Why all the ear plugs? You guys running megaphone exhausts? My 02 Ural has punched original mufflers, & my Enfield has a baffled Cocktail Shaker, but neither is uncomfortably loud. I like listening to them, & feel it is important to hear everything going on around you on the road. I do wear Govt. issue airfield ear muffs at the range.
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Re: Ear plugs

Post by BinDerSmokDat » Sun Jul 19, 2015 12:42 pm

Soaking, attempting to w@$# or generally reusing disposable foam ear plugs is not a good idea.
The foam is porous plus the warm moist environment of the ear canal and you have a recipe for ear infection.

Also at $30 for 200 pairs, that's $0.15 a pair. Not worth the hassle or the risk of infection. Cheap bastards. :lol:

And ear protection is effective at reducing low frequency noises like droning of tires on pavement, exhaust and engine sounds and wind noise. You can still hear traffic, even the sound of cars traveling alongside you. Blocking out the bulk of the droning noises actually improves alertness and reduces rider fatigue, making riding much safer.

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Re: Ear plugs

Post by tonered » Sun Jul 19, 2015 2:20 pm

BinDerSmokDat wrote:Soaking, attempting to w@$# or generally reusing disposable foam ear plugs is not a good idea.
The foam is porous plus the warm moist environment of the ear canal and you have a recipe for ear infection.

Also at $30 for 200 pairs, that's $0.15 a pair. Not worth the hassle or the risk of infection. Cheap bastards. :lol:

And ear protection is effective at reducing low frequency noises like droning of tires on pavement, exhaust and engine sounds and wind noise. You can still hear traffic, even the sound of cars traveling alongside you. Blocking out the bulk of the droning noises actually improves alertness and reduces rider fatigue, making riding much safer.
No w@$#ing, but the Macs box does say that they are reuseable. I use them until the look dirty.

Yep, the Ural uses $0.11/mi of fuel, but I reused $0.15 ear plugs. Haha!

It really isn't about the cost. They just arearen'tready for the trash.

Have a good one.
tony b
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Re: Ear plugs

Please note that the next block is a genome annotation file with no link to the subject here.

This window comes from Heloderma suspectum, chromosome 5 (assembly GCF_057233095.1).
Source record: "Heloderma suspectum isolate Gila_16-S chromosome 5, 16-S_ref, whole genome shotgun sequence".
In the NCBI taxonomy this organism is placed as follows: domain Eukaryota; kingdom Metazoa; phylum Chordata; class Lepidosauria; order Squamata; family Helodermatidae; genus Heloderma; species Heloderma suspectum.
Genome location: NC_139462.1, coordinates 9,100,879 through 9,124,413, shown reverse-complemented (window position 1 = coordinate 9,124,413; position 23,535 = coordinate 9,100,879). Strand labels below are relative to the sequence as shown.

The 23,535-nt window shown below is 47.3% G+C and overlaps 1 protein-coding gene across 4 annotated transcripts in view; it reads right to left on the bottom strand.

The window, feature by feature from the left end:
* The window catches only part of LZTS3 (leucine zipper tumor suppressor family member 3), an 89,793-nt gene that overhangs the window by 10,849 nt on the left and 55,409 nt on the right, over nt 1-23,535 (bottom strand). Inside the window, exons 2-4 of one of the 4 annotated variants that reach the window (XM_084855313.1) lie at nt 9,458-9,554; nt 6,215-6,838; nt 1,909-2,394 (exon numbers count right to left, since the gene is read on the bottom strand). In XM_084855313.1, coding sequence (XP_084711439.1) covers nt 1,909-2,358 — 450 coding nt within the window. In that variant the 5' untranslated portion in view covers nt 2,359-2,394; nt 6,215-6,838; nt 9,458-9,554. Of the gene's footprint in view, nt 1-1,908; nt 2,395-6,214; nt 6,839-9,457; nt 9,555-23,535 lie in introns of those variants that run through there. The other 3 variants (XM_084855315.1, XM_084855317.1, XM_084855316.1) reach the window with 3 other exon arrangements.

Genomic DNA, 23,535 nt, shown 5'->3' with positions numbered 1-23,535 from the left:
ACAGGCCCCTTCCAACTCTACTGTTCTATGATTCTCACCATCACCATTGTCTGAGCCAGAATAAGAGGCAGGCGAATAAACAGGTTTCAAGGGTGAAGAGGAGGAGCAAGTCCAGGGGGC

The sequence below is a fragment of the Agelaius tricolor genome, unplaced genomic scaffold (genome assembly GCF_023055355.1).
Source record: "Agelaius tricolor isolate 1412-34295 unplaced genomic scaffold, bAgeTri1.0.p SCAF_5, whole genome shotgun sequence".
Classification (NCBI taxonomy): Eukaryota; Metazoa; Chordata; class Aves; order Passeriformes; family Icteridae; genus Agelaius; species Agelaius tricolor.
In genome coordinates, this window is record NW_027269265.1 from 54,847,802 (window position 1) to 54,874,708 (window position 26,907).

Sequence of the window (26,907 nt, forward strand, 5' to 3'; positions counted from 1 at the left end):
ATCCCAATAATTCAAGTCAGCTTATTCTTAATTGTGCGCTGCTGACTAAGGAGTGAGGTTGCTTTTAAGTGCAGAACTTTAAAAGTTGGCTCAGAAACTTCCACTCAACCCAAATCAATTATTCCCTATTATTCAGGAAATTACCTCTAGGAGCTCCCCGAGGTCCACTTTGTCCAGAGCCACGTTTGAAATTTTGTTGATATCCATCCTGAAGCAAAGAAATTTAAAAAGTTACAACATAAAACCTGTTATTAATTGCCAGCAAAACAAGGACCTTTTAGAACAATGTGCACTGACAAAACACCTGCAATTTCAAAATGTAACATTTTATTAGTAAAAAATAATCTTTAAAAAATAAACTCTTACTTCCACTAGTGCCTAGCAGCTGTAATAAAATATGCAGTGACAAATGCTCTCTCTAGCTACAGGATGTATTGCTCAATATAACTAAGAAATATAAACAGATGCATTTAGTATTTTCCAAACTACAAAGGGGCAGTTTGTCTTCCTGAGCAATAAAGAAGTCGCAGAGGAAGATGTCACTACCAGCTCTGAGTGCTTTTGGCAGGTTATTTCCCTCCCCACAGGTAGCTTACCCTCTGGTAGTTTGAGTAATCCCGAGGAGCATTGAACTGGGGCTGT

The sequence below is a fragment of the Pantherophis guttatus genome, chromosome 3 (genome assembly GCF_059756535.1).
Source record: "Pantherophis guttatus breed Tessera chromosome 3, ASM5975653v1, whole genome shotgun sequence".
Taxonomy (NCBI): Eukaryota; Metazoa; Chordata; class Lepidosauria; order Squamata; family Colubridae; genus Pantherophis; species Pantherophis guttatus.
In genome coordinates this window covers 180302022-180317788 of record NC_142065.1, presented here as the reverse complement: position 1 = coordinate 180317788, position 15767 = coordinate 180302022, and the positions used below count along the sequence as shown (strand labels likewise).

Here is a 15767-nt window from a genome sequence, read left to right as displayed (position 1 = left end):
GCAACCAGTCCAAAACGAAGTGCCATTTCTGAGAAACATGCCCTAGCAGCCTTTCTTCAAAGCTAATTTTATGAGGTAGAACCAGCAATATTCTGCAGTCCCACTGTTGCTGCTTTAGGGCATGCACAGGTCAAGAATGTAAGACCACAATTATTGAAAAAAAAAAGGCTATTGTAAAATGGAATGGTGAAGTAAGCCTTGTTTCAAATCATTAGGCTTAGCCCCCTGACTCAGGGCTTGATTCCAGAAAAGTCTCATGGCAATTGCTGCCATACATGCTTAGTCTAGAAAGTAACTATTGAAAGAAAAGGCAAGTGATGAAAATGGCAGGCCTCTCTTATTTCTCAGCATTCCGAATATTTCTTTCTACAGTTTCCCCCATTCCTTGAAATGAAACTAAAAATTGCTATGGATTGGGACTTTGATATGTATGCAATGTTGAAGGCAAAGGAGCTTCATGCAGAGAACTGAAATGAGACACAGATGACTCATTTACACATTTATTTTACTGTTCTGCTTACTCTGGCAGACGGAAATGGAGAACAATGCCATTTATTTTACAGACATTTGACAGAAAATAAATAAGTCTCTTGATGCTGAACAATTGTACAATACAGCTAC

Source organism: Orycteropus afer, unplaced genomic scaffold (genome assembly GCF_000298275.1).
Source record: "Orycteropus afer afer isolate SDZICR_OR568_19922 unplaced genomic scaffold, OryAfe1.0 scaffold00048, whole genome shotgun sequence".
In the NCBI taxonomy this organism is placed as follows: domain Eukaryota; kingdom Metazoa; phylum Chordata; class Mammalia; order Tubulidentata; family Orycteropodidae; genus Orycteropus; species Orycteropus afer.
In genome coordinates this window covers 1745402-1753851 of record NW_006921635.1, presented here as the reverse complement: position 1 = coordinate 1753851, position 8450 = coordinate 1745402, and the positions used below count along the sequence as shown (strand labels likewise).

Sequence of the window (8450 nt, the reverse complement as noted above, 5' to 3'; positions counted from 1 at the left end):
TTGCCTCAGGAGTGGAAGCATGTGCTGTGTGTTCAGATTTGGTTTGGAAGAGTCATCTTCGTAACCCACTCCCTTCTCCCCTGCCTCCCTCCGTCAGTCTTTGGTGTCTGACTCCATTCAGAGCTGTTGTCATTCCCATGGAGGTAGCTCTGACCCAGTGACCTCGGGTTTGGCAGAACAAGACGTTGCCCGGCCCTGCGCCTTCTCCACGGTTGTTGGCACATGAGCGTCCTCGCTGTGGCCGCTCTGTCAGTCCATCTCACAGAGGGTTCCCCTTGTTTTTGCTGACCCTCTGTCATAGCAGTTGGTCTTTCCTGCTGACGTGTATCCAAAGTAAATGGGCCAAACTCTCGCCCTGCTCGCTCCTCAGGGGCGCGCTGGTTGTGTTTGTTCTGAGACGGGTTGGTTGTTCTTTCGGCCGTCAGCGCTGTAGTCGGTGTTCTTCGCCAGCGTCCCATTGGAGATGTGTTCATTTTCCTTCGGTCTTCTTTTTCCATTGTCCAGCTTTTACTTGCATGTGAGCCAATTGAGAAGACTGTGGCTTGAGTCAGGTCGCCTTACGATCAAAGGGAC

Post by Peter Pan » Sun Jul 19, 2015 11:26 pm

Best use for ear plugs is on concerts...
What a relieve at a Pink Floyd concert in Hamburg 1984 when my long lost demolition and shooting ear plugs appeared in my Bellstaff jacket. The shooting plugs for the girl friend and the pine trees for me...
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Re: Ear plugs

Post by janialambar » Tue Jul 30, 2019 5:34 am

I'm afraid of tinnitus, which is not curable. One of my best friend who rides a motorcycle for three years and now he doesn't hear me correctly. He tells me about it and gives me a suggestion to use a custom motorcycle riding earplug. I am googling and visit many websites and purchase a pair from here https://www.bigearinc.com. I also visit the sites which is pasted here already also love the products so much.

https://www.youtube.com/watch?v=eo9_rpKSuHI
Last edited by janialambar on Tue Jul 30, 2019 10:33 am, edited 1 time in total.

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Re: Ear plugs

Post by BillyG » Tue Jul 30, 2019 10:22 am

Back story. I have bad tinnitus. In a quiet room the sound in my head is somewhere between a jet engine and the sound of water coming out of a fire hose. Life time of standing too close to things that go "boom", motorcycles, airplanes, helicopters, tools, blah, blah, blah. Wearing ear protection was unheard of in my youth...and when it became main stream you were a pu$$y for doing it...if the clock could be turned back. Can't stand going to bed at night unless at least 3 fans are going as that frequency seems to counter the whine in my ears. During the day...I listen to music at loud levels to drown out the whine...yeah...I know...it's counter intuitive and doing more damage...but the whine...oh the whine.